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Gian Domenico Cassini
(Fabrizio B˛noli)


Fig. 1: Portrait of Gian Domenico Cassini.
(Credit: Quadreria dell'UniversitÓ degli Studi di Bologna)

 

Gian Domenico Cassini was born in 1625 in Perinaldo, Liguria.
His early studies were at the Jesuit College of Genoa, where he met Gian Battista Baliani, physicist, mathematician and correspondent of Galilei.

In 1649, having predicted the victory of Innocent X's troops, assembled  in Bologna for a military expedition against the Duke of Parma, Cassini became famous as an astrologer – something he was not at all, and something he never wanted to be. However, the Marquis Malvasia summoned him to Bologna to run his private observatory and the following year he began teaching Astronomy at Bologna University.

 

 

Thanks to the important research he did in Bologna, Cassini became one of the most famous European astronomers of the time and in 1669 he was summoned to Paris by the Sun King, Louis XIV, to be the first director of the newly-opened Observatoire Royal

Cassini married in Paris and started a veritable dynasty of astronomers who ran the Observatoire right up to the French Revolution, by then under his great-grandson Cassini IV.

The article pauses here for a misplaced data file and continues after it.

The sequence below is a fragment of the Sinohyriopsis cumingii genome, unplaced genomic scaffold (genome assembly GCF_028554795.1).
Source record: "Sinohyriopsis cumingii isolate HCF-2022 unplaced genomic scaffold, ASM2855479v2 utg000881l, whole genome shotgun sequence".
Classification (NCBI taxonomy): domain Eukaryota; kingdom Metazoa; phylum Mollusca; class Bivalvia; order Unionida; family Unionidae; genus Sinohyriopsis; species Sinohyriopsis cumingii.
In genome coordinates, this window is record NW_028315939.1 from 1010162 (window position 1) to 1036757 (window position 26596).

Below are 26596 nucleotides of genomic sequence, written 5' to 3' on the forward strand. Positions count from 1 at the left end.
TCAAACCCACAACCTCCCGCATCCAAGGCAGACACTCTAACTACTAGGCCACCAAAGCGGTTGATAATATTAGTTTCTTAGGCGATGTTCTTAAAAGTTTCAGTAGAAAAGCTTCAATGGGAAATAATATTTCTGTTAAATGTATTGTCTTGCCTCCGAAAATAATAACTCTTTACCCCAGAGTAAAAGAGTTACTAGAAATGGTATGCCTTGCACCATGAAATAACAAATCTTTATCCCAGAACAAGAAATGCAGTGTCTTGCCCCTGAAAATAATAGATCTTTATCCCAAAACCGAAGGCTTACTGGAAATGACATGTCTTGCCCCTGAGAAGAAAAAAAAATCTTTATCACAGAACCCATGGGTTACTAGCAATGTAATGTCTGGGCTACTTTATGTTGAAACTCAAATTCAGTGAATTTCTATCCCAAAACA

Fig. 2: A group of scientists of the AcadÚmie des Sciences, including Cassini (see arrow), paying homage to the Sun King.  In the background, the imposing Observatoire Royal.
(Credit: Parigi, Archives dell'Observatoire de Paris)
 

Although Cassini lived in Paris, he remained in constant touch with the Bolognese circle and collaborated actively in founding  the Specola, the Science Istitute's observatory.  
The Senate of Bologna University would never come to terms with his departure and kept the Chair of Astronomy open for him until his death in Paris in 1712.

(Gian Domenico Cassini - page 1 of 4)
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